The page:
In this video, Russ Harris tells you about five “Mindfulness Myths”, or misconceptions.

Has your own understanding of mindfulness changed after watching the video? If so, how?

The Discoverer

  • Function: To increase our possibility for new behaviors and understandings through trial-and error learning
  • The discoverer originated about 500 million years ago and we have it in common with many animals – many animals have a motivation to explore their surrounding. Apes in particular seem to have elaborated motivations to explore and try out new ways of doing things.
  • We are born with the discoverer. The fact that we humans like to play shows the activity, curiosity and imagination of our discoverer-mode. In childhood and youth, our discoverer is particularly active and willing to take risks. Even in adulthood, we still like to play, have hobbies, travel, read books, and want to try new things, just because we enjoy the discovery mode. Each of us has her own discovery mood that motivates us for certain activities, and in some it is more, in others less active.
  • The discoverer can make use of the noticer and advisor, and can travel in space and time.

See also: Creativity

The Advisor

  • Function: To use prior learning, experience and language in order to learn from experience, simulate possibilities, and reduce the need for trial-and-error learning
  • The advisor may be an evolved trait unique to humans (because of our ability for symbolic thinking).
  • The advisor develops across our lives through relationships with other people and language learning. The things that people say or otherwise communicate to us in the course of our development, and the things we say/communicate to other people, become the repertoire from which our advisor continually builds our thoughts in unlimited combinations.
  • The advisor is influenced by fast thinking (System 1), but it can also be controlled by us sometimes and to some degree (System 2). It often travels around in space and time. It does a lot of judging, evaluating, looking for causes and patterns, predicting.

See also: Symbols and Language

The behaviors of our mind are not always helpful

While all of these behaviors or characters in our mind have important functions and help us act in ways that are important for our survival and well-being, sometimes they are not very useful. For example:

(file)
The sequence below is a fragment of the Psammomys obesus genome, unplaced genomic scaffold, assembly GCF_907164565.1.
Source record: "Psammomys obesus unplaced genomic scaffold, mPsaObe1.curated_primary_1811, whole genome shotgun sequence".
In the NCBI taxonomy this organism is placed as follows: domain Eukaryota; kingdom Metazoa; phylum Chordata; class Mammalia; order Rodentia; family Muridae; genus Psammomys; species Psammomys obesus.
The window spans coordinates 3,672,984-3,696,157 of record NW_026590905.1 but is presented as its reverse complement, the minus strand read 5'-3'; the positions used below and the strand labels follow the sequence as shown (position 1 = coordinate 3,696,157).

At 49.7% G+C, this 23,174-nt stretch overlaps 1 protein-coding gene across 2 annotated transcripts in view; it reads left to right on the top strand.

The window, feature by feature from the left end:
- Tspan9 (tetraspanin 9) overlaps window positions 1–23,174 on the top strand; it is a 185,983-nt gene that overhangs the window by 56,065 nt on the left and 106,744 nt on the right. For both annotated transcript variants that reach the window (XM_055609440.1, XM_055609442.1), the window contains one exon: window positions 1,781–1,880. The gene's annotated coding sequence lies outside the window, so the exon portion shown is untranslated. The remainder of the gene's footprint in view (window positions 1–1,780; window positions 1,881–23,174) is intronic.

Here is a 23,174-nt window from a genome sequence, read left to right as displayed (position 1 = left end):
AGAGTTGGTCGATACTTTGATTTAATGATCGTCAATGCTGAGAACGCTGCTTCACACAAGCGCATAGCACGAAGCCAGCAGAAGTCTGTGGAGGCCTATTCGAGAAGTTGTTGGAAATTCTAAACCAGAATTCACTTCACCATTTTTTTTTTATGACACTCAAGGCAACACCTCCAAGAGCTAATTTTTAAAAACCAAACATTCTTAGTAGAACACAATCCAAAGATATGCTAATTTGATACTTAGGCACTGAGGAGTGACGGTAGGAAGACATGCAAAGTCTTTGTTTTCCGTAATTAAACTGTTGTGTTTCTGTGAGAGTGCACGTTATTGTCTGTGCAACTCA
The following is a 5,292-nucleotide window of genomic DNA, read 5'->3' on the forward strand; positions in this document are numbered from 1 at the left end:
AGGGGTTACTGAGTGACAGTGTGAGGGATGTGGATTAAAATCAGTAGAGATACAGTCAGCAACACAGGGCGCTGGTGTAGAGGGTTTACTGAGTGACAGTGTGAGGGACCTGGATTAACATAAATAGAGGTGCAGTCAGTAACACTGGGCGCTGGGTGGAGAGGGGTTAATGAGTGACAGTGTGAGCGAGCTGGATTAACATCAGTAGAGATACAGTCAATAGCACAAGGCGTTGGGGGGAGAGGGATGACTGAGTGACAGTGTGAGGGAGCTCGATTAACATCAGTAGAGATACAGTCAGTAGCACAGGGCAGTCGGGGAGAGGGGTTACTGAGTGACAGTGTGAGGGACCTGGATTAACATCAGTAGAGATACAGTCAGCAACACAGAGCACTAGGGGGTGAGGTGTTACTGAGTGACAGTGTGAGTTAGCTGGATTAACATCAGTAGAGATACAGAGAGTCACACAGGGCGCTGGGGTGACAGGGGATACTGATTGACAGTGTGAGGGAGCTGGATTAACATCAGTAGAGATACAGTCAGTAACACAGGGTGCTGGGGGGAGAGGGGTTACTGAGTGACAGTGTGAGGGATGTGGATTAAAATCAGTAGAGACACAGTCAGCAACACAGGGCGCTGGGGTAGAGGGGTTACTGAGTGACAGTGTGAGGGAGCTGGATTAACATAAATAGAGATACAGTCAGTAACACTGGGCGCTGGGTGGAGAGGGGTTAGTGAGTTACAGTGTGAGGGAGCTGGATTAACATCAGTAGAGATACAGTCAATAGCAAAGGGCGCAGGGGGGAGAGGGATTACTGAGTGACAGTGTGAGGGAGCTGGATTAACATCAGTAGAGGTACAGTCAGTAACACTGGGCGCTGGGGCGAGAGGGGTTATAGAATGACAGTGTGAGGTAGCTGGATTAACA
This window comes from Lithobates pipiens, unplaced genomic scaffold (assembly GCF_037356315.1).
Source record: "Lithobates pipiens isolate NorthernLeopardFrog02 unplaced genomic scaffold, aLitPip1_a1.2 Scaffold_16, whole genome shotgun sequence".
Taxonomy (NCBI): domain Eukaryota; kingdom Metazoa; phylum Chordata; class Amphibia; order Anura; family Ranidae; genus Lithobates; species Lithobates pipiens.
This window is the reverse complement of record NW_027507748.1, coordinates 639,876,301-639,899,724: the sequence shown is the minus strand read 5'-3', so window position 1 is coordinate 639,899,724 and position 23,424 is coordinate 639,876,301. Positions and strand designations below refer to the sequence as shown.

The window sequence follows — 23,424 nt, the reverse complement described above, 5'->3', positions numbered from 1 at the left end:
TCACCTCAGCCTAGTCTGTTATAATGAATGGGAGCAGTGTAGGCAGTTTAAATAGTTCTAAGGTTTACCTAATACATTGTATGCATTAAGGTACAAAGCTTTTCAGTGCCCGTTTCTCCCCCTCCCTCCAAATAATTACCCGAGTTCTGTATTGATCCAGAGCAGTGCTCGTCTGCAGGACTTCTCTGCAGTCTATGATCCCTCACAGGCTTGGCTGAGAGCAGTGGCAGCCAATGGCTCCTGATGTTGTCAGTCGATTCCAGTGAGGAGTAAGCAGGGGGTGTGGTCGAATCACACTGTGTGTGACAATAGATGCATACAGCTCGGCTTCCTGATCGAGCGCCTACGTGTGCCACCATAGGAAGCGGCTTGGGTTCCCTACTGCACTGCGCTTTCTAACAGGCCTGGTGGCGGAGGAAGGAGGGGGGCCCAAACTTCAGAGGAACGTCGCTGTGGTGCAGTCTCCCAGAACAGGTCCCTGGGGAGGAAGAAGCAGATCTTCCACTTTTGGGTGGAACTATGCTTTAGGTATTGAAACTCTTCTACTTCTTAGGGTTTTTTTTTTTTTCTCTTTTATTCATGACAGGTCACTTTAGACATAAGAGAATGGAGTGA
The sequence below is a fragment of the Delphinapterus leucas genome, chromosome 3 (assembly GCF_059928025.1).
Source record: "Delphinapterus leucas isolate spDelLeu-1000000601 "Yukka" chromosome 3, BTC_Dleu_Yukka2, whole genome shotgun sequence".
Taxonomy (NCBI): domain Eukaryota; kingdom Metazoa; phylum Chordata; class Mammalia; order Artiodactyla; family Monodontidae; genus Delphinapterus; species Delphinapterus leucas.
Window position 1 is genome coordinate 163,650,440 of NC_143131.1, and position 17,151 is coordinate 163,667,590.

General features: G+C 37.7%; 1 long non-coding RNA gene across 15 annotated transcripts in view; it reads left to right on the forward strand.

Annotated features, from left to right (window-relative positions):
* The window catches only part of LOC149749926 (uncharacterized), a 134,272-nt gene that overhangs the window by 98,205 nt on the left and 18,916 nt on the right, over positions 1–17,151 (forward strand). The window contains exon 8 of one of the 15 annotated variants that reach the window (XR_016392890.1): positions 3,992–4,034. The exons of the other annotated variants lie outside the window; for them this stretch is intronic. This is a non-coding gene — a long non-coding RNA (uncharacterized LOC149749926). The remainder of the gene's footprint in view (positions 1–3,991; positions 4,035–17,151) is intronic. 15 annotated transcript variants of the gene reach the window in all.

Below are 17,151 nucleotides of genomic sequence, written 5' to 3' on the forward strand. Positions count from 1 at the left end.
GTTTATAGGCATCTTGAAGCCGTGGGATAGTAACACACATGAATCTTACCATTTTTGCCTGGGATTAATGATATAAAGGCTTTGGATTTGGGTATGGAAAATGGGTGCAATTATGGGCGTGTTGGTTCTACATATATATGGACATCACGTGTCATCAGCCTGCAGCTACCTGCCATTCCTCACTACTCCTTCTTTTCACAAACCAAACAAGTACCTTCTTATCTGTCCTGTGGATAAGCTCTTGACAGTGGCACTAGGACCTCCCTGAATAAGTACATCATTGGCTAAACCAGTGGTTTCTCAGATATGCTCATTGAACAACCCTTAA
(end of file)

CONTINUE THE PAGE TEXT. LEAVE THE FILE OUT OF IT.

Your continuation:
• Fast thinking can give us distorted information that is not helpful to us or leads to social conflict.
  • Mental time travel can make us experience negative experiences from the past over and over again, and can make us worry too much about the (imagined) future. It can affect our well-being and behavior in the here-and-now in ways that are not helpful.
  • The advisor (the inner voice) can give us too much useless advice or too many negative evaluations (about ourselves, our life, other people, our circumstances), and it can drown out or restrict our Noticers and Discoverers (that is, our ability and motivation to notice the here-and-now and try out new things). It can affect our well-being and behavior in the here-and-now in ways that are not helpful.

“Although we humans have gained the ability to extract ourselves from the physical jungle, through language we are now recreating the danger of the jungle in our heads again and again.”

Ciarrocchi & Hayes (2018, p. 118)

"I've lived through some terrible things in my life, some of which actually happened.”

A short film about the function and evolution of the human mind.

Possible discussion questions:

  • Which of the different behaviors of our mind explored above do you recognize in this video? (slow thinking, fast thinking, mental time travel, noticer, discoverer, advisor)
  • What functions do these processes of our mind fulfill? What was their adaptive value in the course of our evolutionary history?
  • Why can these adaptations lead to problems for human well-being under today’s (social) environmental conditions?
  • What possibilities do you see for mitigating these negative consequences? What can one do as an individual? What can / should we do as a society? What can / should education do?exp
A short film about how experiencing our “Advisor” more like a radio can help us listen to it more flexibly, in order to reduce its negative effects on our behavior and well-being.
Another metaphor to help us observe mindfully and create a more flexible stance towards all the things going on in our mind and body – the Sushi Train Metaphor.

see also:


Teaching resources and information for learning about the concept of evolutionary mismatch in human behavior and its potential role in sustainable development

Human needs, values, and wellbeing

Human Evolution Resources Human needs, values, and well-being What do humans need? What do you think is important for all or most humans to have

Symbols and language

Human Evolution Resources Symbols and Language Human language and our capacity for symbolic thinking are probably among the most challenging set of human traits to


Human Evolution Resources Emotions What is an emotion? What are emotions? How would you define the term? What characterizes emotions? What are some examples of


  • Ciarrochi, J & Hayes, L. (2018). Shaping DNA (Discoverer, Noticer, and Advisor): A Contextual Behavioral Science Approach to Youth Intervention. In: Wilson, D.S. & Hayes, S.C. Evolution and Contextual Behavioral Science (S. 107-124). Oakland: Context Press.
  • Hayes, L. L., & Ciarrochi, J. (2015). The Thriving Adolescent. Using Acceptance and Commitment Therapy and Positive Psychology to help teens manage emotions, achieve goals, and build connections. Oakland, CA, USA: Context Press.
  • Kahneman, D. (2011). Thinking, Fast and Slow. New York: Farrar, Straus and Giroux.
  • Suddendorf, T. (2006). Foresight and Evolution of the Human Mind. Science, 312, 1006–1007.
  • Osvath, M., & Gärdenfors, P. (2005). Oldowan Culture and the Evolution of Anticipatory Cognition. Lund University Cognitive Studies, 122, 1–16.